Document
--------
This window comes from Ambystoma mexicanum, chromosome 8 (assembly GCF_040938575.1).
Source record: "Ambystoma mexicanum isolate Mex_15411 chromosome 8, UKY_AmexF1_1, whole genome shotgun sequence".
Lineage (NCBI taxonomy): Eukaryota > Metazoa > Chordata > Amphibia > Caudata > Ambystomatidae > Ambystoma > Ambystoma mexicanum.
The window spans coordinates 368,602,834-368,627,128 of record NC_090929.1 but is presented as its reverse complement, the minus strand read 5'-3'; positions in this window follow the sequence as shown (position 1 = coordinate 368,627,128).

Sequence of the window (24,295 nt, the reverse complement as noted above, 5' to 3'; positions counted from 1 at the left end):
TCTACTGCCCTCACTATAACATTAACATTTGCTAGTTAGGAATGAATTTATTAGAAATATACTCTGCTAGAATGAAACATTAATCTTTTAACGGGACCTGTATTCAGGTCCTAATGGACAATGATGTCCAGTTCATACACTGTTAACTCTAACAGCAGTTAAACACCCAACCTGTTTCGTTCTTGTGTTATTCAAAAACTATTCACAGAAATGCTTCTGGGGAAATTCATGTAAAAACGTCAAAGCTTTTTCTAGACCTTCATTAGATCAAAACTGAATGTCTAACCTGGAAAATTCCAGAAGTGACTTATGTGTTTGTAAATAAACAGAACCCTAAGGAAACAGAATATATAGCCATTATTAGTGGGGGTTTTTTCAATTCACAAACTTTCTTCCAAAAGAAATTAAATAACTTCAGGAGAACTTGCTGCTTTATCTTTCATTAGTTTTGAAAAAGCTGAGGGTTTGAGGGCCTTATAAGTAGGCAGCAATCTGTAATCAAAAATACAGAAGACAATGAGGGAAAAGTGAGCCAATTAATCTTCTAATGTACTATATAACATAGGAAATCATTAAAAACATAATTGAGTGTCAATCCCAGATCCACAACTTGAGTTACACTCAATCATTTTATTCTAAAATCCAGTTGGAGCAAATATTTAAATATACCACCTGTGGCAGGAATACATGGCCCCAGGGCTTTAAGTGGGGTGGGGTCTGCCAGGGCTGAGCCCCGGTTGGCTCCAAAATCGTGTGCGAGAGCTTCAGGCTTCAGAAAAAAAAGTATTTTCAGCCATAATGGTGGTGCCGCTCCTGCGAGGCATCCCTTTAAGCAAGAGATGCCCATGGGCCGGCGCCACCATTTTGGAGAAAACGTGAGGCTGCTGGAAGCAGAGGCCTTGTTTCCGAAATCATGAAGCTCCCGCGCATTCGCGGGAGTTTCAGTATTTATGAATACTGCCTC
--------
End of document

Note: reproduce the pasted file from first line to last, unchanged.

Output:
This window comes from Ambystoma mexicanum, chromosome 8 (assembly GCF_040938575.1).
Source record: "Ambystoma mexicanum isolate Mex_15411 chromosome 8, UKY_AmexF1_1, whole genome shotgun sequence".
Lineage (NCBI taxonomy): Eukaryota > Metazoa > Chordata > Amphibia > Caudata > Ambystomatidae > Ambystoma > Ambystoma mexicanum.
The window spans coordinates 368,602,834-368,627,128 of record NC_090929.1 but is presented as its reverse complement, the minus strand read 5'-3'; positions in this window follow the sequence as shown (position 1 = coordinate 368,627,128).

Sequence of the window (24,295 nt, the reverse complement as noted above, 5' to 3'; positions counted from 1 at the left end):
TCTACTGCCCTCACTATAACATTAACATTTGCTAGTTAGGAATGAATTTATTAGAAATATACTCTGCTAGAATGAAACATTAATCTTTTAACGGGACCTGTATTCAGGTCCTAATGGACAATGATGTCCAGTTCATACACTGTTAACTCTAACAGCAGTTAAACACCCAACCTGTTTCGTTCTTGTGTTATTCAAAAACTATTCACAGAAATGCTTCTGGGGAAATTCATGTAAAAACGTCAAAGCTTTTTCTAGACCTTCATTAGATCAAAACTGAATGTCTAACCTGGAAAATTCCAGAAGTGACTTATGTGTTTGTAAATAAACAGAACCCTAAGGAAACAGAATATATAGCCATTATTAGTGGGGGTTTTTTCAATTCACAAACTTTCTTCCAAAAGAAATTAAATAACTTCAGGAGAACTTGCTGCTTTATCTTTCATTAGTTTTGAAAAAGCTGAGGGTTTGAGGGCCTTATAAGTAGGCAGCAATCTGTAATCAAAAATACAGAAGACAATGAGGGAAAAGTGAGCCAATTAATCTTCTAATGTACTATATAACATAGGAAATCATTAAAAACATAATTGAGTGTCAATCCCAGATCCACAACTTGAGTTACACTCAATCATTTTATTCTAAAATCCAGTTGGAGCAAATATTTAAATATACCACCTGTGGCAGGAATACATGGCCCCAGGGCTTTAAGTGGGGTGGGGTCTGCCAGGGCTGAGCCCCGGTTGGCTCCAAAATCGTGTGCGAGAGCTTCAGGCTTCAGAAAAAAAAGTATTTTCAGCCATAATGGTGGTGCCGCTCCTGCGAGGCATCCCTTTAAGCAAGAGATGCCCATGGGCCGGCGCCACCATTTTGGAGAAAACGTGAGGCTGCTGGAAGCAGAGGCCTTGTTTCCGAAATCATGAAGCTCCCGCGCATTCGCGGGAGTTTCAGTATTTATGAATACTGCCTC